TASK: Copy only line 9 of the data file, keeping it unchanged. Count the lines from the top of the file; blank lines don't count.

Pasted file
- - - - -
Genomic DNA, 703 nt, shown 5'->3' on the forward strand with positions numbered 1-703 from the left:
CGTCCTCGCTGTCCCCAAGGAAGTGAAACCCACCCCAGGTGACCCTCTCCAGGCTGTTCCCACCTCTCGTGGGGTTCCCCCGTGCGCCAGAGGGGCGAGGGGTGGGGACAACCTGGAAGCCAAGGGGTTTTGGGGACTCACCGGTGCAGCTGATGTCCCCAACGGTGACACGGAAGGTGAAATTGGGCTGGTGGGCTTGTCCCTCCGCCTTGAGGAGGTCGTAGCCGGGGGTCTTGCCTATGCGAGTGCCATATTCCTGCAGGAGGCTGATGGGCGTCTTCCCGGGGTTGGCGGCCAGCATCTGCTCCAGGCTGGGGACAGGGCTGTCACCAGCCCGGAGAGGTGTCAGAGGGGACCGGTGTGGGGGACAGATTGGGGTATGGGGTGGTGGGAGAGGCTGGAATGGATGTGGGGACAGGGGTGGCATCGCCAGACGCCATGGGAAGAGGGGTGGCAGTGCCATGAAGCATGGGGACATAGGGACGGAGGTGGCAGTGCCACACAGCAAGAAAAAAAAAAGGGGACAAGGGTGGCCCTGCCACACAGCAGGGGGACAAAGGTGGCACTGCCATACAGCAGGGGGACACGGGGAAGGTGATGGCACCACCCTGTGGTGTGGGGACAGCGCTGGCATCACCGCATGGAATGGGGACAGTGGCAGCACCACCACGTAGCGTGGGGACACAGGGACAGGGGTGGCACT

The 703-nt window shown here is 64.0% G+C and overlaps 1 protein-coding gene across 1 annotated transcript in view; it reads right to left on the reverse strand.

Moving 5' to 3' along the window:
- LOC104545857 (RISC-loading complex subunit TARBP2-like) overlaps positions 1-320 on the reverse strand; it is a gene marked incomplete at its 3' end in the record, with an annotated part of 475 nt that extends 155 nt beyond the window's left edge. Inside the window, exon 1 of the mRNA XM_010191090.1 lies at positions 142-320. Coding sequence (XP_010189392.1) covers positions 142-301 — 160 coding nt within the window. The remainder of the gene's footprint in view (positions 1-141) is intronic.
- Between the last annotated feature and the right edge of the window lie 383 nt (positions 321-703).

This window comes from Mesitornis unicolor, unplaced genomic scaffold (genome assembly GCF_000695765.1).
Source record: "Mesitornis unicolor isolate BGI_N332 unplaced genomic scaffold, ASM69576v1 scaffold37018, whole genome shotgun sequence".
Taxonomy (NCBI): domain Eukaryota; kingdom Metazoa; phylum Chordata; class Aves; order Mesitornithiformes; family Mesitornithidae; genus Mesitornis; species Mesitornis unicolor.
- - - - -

Taxonomy (NCBI): domain Eukaryota; kingdom Metazoa; phylum Chordata; class Aves; order Mesitornithiformes; family Mesitornithidae; genus Mesitornis; species Mesitornis unicolor.